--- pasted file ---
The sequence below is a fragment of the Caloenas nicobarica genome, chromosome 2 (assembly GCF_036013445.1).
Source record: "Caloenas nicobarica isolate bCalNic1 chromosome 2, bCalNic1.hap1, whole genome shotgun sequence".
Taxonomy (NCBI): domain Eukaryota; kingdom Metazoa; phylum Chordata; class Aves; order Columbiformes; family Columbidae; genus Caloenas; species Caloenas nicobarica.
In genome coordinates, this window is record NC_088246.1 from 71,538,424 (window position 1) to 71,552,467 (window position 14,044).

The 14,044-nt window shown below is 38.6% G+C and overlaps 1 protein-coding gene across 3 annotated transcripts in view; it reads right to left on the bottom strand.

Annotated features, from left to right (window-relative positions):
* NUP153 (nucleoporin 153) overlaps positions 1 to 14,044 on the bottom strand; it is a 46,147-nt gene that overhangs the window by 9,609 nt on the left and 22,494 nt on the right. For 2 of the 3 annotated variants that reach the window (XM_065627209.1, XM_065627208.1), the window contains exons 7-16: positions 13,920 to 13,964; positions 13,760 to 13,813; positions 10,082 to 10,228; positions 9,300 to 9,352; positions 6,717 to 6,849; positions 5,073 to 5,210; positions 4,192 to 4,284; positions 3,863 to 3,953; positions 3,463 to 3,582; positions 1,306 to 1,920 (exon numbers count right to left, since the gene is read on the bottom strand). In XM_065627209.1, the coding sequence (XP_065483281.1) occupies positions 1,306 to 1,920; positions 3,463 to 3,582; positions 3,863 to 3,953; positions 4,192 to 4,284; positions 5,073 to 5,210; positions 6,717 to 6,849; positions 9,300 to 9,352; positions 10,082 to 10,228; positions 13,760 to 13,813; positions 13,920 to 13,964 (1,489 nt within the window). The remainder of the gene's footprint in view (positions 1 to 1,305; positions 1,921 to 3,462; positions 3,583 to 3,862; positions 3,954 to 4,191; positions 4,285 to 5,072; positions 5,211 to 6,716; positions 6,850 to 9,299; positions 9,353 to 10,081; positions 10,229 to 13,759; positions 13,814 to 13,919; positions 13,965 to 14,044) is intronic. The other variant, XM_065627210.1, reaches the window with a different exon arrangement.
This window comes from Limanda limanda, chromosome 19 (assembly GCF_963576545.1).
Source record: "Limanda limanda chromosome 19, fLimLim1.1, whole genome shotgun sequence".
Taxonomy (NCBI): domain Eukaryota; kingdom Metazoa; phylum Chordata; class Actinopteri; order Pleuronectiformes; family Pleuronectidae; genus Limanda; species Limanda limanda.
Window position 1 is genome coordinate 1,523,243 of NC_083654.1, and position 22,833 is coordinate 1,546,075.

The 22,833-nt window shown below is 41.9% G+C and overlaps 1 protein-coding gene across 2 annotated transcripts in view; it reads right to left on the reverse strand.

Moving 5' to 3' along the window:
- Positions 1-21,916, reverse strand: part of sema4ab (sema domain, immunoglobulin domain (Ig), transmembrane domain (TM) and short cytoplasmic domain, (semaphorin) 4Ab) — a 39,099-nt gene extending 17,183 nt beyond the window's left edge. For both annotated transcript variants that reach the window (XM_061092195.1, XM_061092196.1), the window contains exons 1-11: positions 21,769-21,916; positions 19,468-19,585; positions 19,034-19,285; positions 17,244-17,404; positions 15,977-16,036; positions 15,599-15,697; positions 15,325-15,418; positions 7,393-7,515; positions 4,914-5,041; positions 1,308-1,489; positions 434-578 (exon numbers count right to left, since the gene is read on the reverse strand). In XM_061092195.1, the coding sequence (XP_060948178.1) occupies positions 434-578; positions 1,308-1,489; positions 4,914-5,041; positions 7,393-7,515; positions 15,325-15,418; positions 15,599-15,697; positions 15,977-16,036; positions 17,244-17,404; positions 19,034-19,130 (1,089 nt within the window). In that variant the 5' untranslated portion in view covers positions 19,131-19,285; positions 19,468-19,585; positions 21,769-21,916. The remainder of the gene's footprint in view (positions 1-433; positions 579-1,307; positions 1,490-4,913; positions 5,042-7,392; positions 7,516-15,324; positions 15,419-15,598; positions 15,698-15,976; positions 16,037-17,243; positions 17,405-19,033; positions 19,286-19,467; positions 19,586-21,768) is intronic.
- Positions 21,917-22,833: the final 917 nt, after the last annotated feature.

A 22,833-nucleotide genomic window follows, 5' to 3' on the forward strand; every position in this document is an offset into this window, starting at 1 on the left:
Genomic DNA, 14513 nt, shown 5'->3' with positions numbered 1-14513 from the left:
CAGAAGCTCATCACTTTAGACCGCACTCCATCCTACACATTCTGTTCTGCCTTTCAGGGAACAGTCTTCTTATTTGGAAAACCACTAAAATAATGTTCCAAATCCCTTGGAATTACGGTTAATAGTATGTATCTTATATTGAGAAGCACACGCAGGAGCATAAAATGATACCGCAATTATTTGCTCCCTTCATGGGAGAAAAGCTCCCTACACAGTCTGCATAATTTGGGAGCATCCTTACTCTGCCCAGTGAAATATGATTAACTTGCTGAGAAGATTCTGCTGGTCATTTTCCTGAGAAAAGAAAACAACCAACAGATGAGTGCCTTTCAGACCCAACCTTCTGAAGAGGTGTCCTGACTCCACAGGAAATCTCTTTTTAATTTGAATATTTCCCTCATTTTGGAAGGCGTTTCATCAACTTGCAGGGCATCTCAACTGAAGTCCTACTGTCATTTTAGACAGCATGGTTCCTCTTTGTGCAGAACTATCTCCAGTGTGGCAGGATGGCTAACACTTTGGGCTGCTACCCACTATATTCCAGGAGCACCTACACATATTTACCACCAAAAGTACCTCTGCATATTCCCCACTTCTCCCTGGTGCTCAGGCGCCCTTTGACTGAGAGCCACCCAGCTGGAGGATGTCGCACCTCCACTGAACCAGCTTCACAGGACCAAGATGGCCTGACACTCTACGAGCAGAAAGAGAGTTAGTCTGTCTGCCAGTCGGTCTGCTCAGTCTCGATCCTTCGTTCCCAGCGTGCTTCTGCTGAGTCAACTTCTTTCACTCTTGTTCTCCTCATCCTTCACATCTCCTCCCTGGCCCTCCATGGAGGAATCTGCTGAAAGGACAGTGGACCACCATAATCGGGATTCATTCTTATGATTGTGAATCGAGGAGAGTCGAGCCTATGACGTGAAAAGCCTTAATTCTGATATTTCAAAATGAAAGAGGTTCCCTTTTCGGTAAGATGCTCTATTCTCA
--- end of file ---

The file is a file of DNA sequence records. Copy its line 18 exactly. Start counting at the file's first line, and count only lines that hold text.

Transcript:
CAGAAGCTCATCACTTTAGACCGCACTCCATCCTACACATTCTGTTCTGCCTTTCAGGGAACAGTCTTCTTATTTGGAAAACCACTAAAATAATGTTCCAAATCCCTTGGAATTACGGTTAATAGTATGTATCTTATATTGAGAAGCACACGCAGGAGCATAAAATGATACCGCAATTATTTGCTCCCTTCATGGGAGAAAAGCTCCCTACACAGTCTGCATAATTTGGGAGCATCCTTACTCTGCCCAGTGAAATATGATTAACTTGCTGAGAAGATTCTGCTGGTCATTTTCCTGAGAAAAGAAAACAACCAACAGATGAGTGCCTTTCAGACCCAACCTTCTGAAGAGGTGTCCTGACTCCACAGGAAATCTCTTTTTAATTTGAATATTTCCCTCATTTTGGAAGGCGTTTCATCAACTTGCAGGGCATCTCAACTGAAGTCCTACTGTCATTTTAGACAGCATGGTTCCTCTTTGTGCAGAACTATCTCCAGTGTGGCAGGATGGCTAACACTTTGGGCTGCTACCCACTATATTCCAGGAGCACCTACACATATTTACCACCAAAAGTACCTCTGCATATTCCCCACTTCTCCCTGGTGCTCAGGCGCCCTTTGACTGAGAGCCACCCAGCTGGAGGATGTCGCACCTCCACTGAACCAGCTTCACAGGACCAAGATGGCCTGACACTCTACGAGCAGAAAGAGAGTTAGTCTGTCTGCCAGTCGGTCTGCTCAGTCTCGATCCTTCGTTCCCAGCGTGCTTCTGCTGAGTCAACTTCTTTCACTCTTGTTCTCCTCATCCTTCACATCTCCTCCCTGGCCCTCCATGGAGGAATCTGCTGAAAGGACAGTGGACCACCATAATCGGGATTCATTCTTATGATTGTGAATCGAGGAGAGTCGAGCCTATGACGTGAAAAGCCTTAATTCTGATATTTCAAAATGAAAGAGGTTCCCTTTTCGGTAAGATGCTCTATTCTCA